So as an avid commentary reader and one who has made a daily habit of expanding my Biblical literacy, I wanted to write some advice to put you the path to well-informed biblical interpretation. My hope is that you will eventually come to stand on your own and not rely on the interpretive skills of others, even more so, I want you to be able to spot bad interpretation in a sermon, a small group, or in the media. Too often we say to ourselves “that doesn’t sound right,” but we simply don’t know why. Well, read these tips, grab a cup of coffee, and start interpreting.
A guest preacher was speaking at a series of meetings at our church. He was teaching on the prayers of the apostle Paul found in his New Testament letters, and encouraging us to pray these inspired prayers as our own. Then, at one point he held up his Bible said, “Folks, when you pray, use the prayer book.” In that moment I suddenly realized, “The entire Bible is a prayer book.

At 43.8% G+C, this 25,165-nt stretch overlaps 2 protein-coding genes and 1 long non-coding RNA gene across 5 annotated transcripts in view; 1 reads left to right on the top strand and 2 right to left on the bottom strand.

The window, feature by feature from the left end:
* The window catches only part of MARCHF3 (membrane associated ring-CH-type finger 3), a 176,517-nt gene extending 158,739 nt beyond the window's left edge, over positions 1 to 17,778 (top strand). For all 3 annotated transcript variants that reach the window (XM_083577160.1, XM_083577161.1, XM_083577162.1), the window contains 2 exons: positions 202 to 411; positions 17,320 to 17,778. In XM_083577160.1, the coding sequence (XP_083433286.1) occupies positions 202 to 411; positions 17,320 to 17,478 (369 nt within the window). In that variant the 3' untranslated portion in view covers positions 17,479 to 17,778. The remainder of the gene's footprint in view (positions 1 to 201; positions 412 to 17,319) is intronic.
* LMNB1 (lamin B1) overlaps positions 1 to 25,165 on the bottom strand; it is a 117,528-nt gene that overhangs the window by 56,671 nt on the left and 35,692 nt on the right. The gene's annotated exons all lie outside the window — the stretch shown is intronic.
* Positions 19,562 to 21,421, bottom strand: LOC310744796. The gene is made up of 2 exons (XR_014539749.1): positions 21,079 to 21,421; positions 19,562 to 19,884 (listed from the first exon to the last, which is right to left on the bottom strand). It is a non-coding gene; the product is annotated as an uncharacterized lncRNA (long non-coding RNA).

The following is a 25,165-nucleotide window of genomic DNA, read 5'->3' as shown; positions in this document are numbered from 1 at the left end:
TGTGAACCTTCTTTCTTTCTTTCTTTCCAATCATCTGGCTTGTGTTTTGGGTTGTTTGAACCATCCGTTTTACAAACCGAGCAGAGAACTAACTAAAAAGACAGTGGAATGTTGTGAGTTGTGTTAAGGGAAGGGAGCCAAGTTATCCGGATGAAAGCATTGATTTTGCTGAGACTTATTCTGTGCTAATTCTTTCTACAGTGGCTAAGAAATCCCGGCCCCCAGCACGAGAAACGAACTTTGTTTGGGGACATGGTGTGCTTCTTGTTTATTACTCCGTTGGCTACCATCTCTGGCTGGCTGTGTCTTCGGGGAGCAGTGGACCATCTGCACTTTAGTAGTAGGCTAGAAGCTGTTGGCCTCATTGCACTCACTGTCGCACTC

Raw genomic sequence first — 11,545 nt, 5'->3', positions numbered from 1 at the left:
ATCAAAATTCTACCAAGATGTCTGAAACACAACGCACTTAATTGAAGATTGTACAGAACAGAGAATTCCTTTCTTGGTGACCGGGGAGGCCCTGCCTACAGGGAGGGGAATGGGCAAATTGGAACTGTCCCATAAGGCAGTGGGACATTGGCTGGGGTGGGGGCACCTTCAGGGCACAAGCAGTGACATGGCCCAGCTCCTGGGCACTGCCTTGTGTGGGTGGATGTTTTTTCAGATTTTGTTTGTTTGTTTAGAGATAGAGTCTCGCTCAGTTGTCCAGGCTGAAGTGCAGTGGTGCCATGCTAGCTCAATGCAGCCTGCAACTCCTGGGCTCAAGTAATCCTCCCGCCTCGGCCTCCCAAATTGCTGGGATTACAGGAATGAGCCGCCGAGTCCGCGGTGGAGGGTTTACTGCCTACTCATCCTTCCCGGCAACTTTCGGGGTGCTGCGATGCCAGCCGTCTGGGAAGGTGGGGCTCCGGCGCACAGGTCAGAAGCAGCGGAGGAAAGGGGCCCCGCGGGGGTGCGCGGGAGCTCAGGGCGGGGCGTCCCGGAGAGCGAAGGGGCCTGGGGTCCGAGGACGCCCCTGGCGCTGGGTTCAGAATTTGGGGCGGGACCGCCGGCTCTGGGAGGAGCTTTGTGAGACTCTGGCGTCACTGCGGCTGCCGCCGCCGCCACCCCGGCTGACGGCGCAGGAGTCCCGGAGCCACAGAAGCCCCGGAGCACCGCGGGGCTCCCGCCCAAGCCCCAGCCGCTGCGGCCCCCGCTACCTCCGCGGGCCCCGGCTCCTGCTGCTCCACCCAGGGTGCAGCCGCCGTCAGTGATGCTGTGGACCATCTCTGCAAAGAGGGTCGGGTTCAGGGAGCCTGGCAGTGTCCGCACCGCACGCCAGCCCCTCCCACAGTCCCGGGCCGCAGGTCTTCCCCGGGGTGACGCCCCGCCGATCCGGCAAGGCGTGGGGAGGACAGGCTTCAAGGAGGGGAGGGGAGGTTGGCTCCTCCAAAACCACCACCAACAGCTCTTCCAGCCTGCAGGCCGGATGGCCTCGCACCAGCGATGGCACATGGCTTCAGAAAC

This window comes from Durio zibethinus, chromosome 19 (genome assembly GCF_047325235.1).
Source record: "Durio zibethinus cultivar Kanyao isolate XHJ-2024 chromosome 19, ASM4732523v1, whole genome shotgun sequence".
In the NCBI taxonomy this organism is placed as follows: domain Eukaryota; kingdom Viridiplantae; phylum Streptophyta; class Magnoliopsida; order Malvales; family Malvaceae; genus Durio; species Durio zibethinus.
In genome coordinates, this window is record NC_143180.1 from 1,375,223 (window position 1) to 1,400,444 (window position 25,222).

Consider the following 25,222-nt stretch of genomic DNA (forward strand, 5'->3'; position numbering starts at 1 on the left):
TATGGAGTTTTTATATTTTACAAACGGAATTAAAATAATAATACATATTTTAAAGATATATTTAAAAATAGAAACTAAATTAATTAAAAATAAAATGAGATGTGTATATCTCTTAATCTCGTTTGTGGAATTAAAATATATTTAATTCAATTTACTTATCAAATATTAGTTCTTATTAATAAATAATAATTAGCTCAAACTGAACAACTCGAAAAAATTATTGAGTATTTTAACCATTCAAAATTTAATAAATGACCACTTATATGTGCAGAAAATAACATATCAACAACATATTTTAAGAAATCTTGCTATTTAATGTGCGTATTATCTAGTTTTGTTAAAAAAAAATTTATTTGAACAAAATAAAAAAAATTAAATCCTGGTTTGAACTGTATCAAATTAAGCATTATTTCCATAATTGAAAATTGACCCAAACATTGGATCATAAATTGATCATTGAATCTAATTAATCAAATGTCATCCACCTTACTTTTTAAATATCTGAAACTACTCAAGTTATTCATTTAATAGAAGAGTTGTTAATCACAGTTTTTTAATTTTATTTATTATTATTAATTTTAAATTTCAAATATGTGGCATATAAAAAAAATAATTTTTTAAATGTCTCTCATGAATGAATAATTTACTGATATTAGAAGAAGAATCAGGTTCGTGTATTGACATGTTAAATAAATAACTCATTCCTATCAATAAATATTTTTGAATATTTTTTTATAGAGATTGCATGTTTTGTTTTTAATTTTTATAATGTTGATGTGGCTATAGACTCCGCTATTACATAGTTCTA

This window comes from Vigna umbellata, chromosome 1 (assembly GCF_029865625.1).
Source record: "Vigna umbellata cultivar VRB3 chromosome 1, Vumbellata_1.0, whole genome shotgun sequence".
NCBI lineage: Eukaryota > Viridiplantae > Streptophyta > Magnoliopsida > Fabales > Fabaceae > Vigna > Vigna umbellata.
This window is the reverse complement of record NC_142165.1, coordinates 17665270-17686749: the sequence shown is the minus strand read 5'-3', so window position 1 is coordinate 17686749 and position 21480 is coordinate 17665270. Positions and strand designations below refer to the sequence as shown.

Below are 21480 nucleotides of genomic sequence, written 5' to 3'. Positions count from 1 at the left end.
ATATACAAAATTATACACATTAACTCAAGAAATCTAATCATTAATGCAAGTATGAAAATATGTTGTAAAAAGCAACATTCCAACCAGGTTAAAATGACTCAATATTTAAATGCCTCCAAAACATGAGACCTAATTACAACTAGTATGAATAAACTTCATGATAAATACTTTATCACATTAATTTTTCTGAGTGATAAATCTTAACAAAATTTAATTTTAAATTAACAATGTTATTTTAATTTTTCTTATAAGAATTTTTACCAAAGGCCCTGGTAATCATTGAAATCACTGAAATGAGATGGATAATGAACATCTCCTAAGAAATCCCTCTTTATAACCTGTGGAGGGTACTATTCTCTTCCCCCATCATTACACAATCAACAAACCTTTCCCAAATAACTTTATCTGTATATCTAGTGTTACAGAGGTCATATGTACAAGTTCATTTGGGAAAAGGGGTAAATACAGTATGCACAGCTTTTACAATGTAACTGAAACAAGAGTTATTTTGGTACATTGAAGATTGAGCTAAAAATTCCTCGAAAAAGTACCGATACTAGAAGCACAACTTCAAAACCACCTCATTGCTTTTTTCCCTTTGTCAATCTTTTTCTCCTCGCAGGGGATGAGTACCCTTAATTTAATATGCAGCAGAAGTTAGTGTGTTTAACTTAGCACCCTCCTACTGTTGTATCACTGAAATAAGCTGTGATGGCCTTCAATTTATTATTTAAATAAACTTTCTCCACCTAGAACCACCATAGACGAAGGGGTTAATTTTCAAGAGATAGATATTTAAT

Distracted, obligatory, ordinary — I doubt any such words came across Moses’s mind as he ascended the mountain. But some three thousand years later, we rarely marvel that God permits imperfect humans into his presence. How did the shocking become so ordinary to us? Is it even possible for our experiences with God to be that fascinating?
Most Christians are aware of the importance of personal reading of God’s word. But just how should our daily Bible reading be done? Are there any guidelines for making the best used of our time and gaining the most from our reading of God’s word? Here, then, are five guidelines that have helped me much over many years of reading Scripture.
Reading is a necessary skill in a literate culture, for it empowers us with knowledge, whether lifesaving information on safety labels or trivial details about celebrities. It is such a part of our lives that we no longer ask why we read. We just do it. Out of all of the things we could possibly read in our world today the Bible is unlike any of them.